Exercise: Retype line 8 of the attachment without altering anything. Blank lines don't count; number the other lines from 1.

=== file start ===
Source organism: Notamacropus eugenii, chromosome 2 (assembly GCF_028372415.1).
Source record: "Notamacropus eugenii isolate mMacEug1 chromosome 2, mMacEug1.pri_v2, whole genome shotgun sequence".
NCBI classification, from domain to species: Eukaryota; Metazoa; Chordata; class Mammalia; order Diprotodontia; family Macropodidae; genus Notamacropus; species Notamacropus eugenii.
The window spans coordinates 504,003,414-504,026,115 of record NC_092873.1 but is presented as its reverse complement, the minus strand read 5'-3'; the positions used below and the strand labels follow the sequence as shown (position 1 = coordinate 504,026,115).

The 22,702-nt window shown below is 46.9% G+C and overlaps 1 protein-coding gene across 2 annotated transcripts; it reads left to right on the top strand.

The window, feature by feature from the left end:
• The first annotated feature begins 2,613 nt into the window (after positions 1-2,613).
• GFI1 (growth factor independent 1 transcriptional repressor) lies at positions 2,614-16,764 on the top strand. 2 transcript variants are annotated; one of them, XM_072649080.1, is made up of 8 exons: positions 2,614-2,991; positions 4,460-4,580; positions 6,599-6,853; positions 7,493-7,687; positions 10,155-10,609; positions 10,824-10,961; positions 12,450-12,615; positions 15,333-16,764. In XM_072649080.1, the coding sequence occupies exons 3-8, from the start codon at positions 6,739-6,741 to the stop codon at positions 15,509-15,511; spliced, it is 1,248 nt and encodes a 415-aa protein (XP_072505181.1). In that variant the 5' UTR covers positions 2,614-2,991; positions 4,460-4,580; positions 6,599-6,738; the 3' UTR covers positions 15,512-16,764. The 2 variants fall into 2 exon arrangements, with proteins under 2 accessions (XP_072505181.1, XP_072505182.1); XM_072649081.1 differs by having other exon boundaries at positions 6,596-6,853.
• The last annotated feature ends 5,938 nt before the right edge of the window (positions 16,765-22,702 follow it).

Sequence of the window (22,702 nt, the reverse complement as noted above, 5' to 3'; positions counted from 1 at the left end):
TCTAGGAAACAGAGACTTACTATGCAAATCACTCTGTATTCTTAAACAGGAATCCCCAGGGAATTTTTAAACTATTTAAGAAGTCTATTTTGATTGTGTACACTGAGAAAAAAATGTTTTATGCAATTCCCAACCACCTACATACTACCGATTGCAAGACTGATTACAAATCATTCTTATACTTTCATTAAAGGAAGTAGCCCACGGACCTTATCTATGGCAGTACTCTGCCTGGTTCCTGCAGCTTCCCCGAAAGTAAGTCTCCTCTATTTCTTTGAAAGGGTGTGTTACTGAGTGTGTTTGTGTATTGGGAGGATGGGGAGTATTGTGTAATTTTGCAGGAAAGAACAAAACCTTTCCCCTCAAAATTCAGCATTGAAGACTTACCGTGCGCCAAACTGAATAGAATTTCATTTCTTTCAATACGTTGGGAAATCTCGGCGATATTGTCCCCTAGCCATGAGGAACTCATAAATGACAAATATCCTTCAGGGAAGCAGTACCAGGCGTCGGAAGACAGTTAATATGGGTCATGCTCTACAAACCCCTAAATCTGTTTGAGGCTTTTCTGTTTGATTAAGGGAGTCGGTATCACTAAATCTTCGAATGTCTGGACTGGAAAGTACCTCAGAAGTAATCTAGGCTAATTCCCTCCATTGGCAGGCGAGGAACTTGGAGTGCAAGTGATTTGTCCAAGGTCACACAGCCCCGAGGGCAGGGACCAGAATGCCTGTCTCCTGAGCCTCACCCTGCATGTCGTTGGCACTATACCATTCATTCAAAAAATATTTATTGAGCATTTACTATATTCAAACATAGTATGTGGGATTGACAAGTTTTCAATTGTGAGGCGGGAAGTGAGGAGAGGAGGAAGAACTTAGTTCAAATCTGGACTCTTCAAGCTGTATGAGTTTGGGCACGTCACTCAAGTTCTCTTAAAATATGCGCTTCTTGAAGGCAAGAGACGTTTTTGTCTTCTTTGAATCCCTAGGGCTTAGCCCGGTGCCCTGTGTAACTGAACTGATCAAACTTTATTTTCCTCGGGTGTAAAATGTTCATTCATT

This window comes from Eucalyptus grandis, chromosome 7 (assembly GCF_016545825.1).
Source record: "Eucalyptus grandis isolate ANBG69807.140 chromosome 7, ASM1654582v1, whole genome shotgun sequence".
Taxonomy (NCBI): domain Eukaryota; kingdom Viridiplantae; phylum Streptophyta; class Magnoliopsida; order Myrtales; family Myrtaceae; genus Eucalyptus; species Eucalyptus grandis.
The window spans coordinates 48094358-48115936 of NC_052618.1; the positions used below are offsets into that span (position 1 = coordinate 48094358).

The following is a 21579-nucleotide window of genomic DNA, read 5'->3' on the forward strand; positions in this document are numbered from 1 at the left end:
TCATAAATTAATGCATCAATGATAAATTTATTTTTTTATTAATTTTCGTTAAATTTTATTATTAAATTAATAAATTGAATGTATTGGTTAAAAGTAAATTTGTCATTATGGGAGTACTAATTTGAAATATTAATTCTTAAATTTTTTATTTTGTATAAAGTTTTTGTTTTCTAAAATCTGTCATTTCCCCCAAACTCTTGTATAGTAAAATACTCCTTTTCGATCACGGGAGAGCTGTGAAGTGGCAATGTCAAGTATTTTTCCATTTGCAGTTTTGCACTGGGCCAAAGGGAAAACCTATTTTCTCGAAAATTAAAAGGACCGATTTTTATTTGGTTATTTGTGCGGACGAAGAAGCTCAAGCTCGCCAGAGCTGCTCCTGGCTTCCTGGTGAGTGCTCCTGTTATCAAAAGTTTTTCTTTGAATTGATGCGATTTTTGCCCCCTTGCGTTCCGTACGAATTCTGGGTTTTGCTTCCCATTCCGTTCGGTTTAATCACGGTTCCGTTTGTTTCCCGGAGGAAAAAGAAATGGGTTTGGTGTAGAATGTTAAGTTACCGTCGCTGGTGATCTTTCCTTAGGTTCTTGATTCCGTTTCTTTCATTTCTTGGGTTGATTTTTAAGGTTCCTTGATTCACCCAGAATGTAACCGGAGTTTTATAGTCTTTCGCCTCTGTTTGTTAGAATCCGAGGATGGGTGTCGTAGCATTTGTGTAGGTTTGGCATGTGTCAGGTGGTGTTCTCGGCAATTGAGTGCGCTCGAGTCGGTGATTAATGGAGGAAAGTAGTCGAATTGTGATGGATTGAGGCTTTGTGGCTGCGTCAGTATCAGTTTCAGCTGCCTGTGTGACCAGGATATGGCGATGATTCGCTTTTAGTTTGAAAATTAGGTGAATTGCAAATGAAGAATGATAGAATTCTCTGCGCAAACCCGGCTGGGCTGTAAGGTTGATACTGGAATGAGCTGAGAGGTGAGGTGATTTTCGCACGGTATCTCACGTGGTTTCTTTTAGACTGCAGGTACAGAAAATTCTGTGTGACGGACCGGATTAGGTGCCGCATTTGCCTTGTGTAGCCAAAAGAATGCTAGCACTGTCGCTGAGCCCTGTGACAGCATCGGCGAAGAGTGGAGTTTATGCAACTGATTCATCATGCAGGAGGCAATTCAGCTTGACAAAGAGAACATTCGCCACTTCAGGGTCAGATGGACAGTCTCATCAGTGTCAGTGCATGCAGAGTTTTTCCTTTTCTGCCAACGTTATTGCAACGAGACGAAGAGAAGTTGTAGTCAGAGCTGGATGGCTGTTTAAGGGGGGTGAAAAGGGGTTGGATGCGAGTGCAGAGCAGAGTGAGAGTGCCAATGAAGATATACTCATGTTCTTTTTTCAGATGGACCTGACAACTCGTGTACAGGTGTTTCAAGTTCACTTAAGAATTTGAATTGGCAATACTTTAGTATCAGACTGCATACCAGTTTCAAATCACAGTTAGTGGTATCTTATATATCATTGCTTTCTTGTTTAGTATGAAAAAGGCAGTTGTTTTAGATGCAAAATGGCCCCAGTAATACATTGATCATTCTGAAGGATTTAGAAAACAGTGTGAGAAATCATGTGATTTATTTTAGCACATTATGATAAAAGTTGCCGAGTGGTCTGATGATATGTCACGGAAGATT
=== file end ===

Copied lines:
• GFI1 (growth factor independent 1 transcriptional repressor) lies at positions 2,614-16,764 on the top strand. 2 transcript variants are annotated; one of them, XM_072649080.1, is made up of 8 exons: positions 2,614-2,991; positions 4,460-4,580; positions 6,599-6,853; positions 7,493-7,687; positions 10,155-10,609; positions 10,824-10,961; positions 12,450-12,615; positions 15,333-16,764. In XM_072649080.1, the coding sequence occupies exons 3-8, from the start codon at positions 6,739-6,741 to the stop codon at positions 15,509-15,511; spliced, it is 1,248 nt and encodes a 415-aa protein (XP_072505181.1). In that variant the 5' UTR covers positions 2,614-2,991; positions 4,460-4,580; positions 6,599-6,738; the 3' UTR covers positions 15,512-16,764. The 2 variants fall into 2 exon arrangements, with proteins under 2 accessions (XP_072505181.1, XP_072505182.1); XM_072649081.1 differs by having other exon boundaries at positions 6,596-6,853.